In pictures: The Poppy Factory
A team of people, most of them disabled, work all year at The Royal British Legion Poppy Factory in Richmond, to make poppies and wreaths for the Poppy Appeal.
In total the team make around 34 million poppies, 5 million remembrance petals, 750,000 remembrance crosses and nearly 100,000 wreaths.
The poppies are traditionally worn in remembrance of those who lost their lives in the Great Wars. Remembrance Sunday falls on the second Sunday in November every year.
Gillian Lindsay, a worker at the factory, assembles poppies with only one hand, as she has done for over 20 years.
The first poppy factory was set up in 1922, with age-old techniques still used by the workers. The factory moved to its current location, an old brewery in Petersham Road, Richmond in 1925.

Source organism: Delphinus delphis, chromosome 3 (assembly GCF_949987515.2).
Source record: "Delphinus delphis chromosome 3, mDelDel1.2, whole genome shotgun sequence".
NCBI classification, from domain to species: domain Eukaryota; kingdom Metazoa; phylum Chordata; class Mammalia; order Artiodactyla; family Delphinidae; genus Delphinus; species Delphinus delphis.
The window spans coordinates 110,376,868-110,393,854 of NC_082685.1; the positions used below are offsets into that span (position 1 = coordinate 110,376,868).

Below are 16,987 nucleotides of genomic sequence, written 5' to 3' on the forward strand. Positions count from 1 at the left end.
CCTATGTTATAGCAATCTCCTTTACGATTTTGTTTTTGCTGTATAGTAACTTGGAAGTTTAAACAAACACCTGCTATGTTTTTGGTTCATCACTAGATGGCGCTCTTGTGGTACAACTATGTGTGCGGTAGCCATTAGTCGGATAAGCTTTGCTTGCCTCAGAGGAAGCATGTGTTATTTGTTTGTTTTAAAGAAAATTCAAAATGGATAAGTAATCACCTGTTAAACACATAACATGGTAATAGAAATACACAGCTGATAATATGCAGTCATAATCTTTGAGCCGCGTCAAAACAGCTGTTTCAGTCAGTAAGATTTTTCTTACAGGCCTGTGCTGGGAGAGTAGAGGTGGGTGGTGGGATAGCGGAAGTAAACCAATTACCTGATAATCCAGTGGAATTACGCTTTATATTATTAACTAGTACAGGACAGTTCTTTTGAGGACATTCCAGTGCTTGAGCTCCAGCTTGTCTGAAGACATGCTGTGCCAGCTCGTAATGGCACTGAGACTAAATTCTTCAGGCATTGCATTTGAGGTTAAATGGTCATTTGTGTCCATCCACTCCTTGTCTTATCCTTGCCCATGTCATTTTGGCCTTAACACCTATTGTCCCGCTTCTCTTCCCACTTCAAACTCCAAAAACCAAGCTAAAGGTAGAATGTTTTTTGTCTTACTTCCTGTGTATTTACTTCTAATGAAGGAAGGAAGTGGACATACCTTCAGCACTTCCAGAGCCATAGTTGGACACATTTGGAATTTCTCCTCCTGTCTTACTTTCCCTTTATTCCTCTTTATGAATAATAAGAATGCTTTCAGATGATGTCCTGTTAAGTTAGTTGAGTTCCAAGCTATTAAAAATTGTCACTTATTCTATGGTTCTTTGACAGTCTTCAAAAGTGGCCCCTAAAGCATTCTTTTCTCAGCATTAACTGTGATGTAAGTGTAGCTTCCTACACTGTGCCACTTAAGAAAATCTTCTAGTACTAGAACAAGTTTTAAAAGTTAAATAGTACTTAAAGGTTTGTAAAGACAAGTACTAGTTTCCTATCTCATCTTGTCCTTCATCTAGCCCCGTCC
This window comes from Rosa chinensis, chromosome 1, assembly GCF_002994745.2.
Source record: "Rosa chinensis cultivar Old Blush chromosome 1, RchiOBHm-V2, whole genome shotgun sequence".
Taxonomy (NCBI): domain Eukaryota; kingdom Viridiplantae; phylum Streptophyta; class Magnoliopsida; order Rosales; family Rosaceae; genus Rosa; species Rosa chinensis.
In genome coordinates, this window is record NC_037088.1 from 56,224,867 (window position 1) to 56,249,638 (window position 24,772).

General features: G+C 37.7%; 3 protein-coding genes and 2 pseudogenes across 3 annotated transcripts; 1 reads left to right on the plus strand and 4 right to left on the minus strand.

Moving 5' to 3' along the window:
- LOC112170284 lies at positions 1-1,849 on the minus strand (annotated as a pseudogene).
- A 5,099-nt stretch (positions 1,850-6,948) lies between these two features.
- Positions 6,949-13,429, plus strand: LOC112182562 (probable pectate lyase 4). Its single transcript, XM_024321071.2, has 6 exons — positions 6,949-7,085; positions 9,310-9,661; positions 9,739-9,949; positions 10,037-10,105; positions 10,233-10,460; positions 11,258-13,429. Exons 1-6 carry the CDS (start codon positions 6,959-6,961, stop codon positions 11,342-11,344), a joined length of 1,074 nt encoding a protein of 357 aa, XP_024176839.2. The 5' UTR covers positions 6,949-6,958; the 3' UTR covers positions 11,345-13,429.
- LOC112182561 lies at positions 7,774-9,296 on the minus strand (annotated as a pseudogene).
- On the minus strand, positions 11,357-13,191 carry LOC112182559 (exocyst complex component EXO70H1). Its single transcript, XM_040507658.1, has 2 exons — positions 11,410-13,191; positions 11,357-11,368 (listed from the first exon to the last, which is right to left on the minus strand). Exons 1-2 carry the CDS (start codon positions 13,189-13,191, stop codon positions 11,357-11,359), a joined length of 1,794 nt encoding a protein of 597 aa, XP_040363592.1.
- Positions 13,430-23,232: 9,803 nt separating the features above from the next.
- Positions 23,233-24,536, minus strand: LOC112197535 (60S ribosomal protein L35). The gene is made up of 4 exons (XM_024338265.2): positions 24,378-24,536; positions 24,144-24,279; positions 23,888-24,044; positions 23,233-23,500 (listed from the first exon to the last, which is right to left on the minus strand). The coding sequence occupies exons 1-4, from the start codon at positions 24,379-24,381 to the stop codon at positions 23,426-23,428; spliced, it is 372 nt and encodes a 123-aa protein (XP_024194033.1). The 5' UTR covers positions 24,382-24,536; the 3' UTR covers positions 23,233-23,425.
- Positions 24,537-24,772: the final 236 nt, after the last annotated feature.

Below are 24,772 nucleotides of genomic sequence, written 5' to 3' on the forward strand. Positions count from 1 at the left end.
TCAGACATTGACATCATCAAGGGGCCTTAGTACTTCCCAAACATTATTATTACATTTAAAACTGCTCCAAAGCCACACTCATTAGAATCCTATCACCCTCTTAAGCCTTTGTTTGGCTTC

Machines cut the paper but the poppies are still assembled by hand. Wooden blocks, designed for use with one hand, which date from when the factory first opened, are still used by some.
The only modification to this simple but effective tool was to make the head flat in order to accommodate the introduction of a leaf to the poppy.
The idea for the Remembrance Poppy came from Moina Bell Michael, an American teacher, who was inspired to sell poppies for charity, by Colonel John McRae’s poem “In Flanders Field”.
In 1921 Madame Guerin, a French woman, followed suit. She persuaded Earl Haig to adopt the poppy for the British Legion. It has been the symbol of Remembrance ever since.
The factory, founded by Major George Howson founded in 1922, continues to make poppies and wreaths for England, Ireland and Wales.